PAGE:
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02 April 2013

It's Easter: Stop Being Afraid


Why are Christians so afraid?  I’ve asked myself this question over the past several weeks, months – and years.  For a group of people who purport to have been saved – saved from a fiery death of eternal torment – one might think that a self-possessed joy would be their operative state of being, a veritable glow cast around the faces of believers as they went about their daily routine.  The reason for such a joy would be simple: there would be no routine.  Surely tasks would be completed on a daily basis, many the same day after day, yet the very nub of Christianity, its least common denominator, its roots, stem from the belief that Jesus is risen from the dead.  Resurrexit sicut dixit! He is risen as he said he would be!  There is no routine in the Kingdom – even when one has only one foot within its boundaries (or even a toe).  The very idea that the Christian life would or could be boring is only predicated on the dastardly assumption that it’s ever been tried.  Search the annals of Sacred Scripture and the lives of the Saints: did they seem bored?  Think of the disciples on the road to Emmaus, depressed and defeated, fearful and dragging themselves back to the routine.  That’s the same sense one gathers from a great number of Christians, apparently engaged in the long, fearful walk back to a former home.  Christians are afraid and the only response is routine.  Yet, the real punch of the Emmaus story stems from its conclusion.  The Lord is alive; we do not need to be afraid any longer.

The reason for such fear, it appears, is both terrifying simple and devastatingly complex.  Bound up are we in ideological parlor games of gender and language, power and authority, orthodoxy and heterodoxy, we forget that the fundamental Christian message – the true kerygma – is freedom from the fear which comes from sin and death wrought by the Paschal Mystery.  The Passover has been completed finally and above all history: Christ has passed through the waters; so has the Christian into new life. 

Of course, these two theological concepts – sin and death – remain woven into a fallen world.  Let’s not forget that.  Sin is real and death is real.  There is no disputing that.  Look around.  Still, in the final account, we have for ourselves a savior from which all life flows: the living water has been provided to us.  The battle has been won.  Yes, we Christians fight a rearguard action here on earth, as sin and death grin with malfeasance believing that they have won final victory.  They only think that because in their own self-absorption they are so self-aggrandized, so impervious to the presence of grace, that they carry on merrily, believing that the war is fought and decided decisively in their favor. 

The believer, however, knows this isn’t true.  Or at least he should.  Christ has died; Christ has risen.  Christ is indeed in the process of coming again.  Nevertheless, the prevailing air of Christianity steeps itself in fear – of the liberals, the conservatives, the Traditionalists, the feminists, oh no! --- and forgets the point.  Sin and death have no fear because they do not know the battle is over.  Humans continue to fear because they have been co-opted by sin and death, and are convinced – inexplicably yet consistently – that the battle continues.  We continue to force ourselves into the unenviable position from which Christ came to save us.  This is, perhaps, the darkest and deepest irony of sin – it convinces us of the fundamental untruth that grace isn’t real (and even if it is, there isn’t enough for me!).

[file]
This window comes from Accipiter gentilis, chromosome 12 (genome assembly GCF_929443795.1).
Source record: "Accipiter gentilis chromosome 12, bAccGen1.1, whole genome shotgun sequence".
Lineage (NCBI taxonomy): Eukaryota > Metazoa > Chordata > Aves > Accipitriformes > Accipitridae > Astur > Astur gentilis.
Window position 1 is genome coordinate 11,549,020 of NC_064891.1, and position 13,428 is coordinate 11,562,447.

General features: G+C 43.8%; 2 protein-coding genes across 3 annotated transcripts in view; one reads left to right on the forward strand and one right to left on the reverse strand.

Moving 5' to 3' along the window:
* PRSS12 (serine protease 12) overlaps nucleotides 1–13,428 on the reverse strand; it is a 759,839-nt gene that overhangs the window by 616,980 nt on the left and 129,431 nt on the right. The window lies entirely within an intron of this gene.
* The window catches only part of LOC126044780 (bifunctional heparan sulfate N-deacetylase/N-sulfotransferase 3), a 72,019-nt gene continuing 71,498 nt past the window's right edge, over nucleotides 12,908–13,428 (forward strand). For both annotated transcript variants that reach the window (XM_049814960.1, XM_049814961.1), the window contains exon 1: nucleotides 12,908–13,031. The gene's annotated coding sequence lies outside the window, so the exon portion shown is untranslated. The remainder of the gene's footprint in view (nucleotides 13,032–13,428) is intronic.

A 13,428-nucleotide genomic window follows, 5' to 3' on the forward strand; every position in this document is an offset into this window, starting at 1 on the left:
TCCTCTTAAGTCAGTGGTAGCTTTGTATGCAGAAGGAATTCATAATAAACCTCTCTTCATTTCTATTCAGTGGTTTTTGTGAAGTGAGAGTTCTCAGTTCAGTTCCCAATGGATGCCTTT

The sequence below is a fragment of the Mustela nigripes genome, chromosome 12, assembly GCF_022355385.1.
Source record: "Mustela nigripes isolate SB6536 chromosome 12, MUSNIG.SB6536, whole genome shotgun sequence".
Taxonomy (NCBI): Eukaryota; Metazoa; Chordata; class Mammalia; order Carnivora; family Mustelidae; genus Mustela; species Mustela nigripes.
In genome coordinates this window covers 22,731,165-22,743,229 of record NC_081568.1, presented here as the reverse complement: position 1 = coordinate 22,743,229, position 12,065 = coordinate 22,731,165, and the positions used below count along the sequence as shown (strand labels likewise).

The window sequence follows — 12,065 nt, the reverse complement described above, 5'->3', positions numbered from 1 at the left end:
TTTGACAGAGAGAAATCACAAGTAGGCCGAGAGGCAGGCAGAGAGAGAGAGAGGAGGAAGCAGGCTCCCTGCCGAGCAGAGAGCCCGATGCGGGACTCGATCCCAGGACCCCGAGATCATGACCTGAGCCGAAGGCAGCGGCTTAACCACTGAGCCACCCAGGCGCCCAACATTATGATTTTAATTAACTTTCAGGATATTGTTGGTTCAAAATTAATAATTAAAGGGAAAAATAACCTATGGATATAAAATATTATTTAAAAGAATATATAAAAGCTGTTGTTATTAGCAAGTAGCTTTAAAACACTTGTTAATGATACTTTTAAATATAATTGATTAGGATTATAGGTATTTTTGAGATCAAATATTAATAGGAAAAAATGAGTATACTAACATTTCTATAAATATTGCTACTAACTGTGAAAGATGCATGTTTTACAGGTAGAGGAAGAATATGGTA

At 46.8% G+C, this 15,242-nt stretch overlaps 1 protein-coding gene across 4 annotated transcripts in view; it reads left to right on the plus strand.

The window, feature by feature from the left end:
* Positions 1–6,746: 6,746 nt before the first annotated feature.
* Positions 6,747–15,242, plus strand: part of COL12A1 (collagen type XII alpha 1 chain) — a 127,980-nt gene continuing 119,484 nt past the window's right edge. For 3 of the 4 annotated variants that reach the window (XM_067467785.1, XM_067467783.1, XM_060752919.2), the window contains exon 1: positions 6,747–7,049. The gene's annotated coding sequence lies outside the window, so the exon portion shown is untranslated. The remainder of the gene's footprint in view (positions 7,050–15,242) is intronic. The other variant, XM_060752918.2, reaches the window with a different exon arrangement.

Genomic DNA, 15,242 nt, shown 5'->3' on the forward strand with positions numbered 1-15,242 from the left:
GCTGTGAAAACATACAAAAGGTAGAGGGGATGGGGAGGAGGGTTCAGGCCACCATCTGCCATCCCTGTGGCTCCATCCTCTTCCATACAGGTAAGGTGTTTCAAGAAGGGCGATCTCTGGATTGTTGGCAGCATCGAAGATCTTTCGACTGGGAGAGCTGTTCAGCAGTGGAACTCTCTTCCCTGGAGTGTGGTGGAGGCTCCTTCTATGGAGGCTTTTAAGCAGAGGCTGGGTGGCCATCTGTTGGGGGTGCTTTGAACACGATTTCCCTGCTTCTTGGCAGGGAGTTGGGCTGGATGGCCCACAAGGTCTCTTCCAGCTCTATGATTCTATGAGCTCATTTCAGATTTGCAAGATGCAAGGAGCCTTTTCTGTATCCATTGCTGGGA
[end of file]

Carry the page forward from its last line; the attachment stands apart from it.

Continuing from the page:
Isn’t this fear what lies behind the most prevalent heresy of our time (as a professor of mine mused), that of God’s unconditional love, as if He is someone ripe for a shell game?  Surely the Lord loves us – and loves us first.  And, as Paul writes, died for us while we were still in sin.  Only when this love is accepted, embraced through godliness and prayer and all that Sacred Scripture implores us, can we really experience it.  What I mean about God’s unconditional love is this: human conditions continually frustrate it.  Insisting on abiding in fear and then clamoring for God’s unconditional love to justify our fear and sin is a monstrous heresy in which God will not be complicit.  God’s unconditional love breaks through the heart of the wicked sinner – if only this sinner gives God a bit of grist in the reconciliatory mill. 

The reason, then, why I’m a Christian – and a Catholic to boot – is that I believe in grace: felt it, tasted it, smelt it – and know that when I sin Christ is on the Cross and then rising all over again, proving to me that there is nothing to fear, nothing at all, just so long as I turn my eyes to the Cross, point it out to sin and death and say: look there, you have failed, that is only a statue, only a representation of what you thought you did – instead now, look at me, claimed by Christ.  Read the Word of God and know the He is the Lord indeed.  The Lord is risen as He said He Would.  I am an Easter person and Alleluia is my song.  Death and sin, you do not scare me.

  

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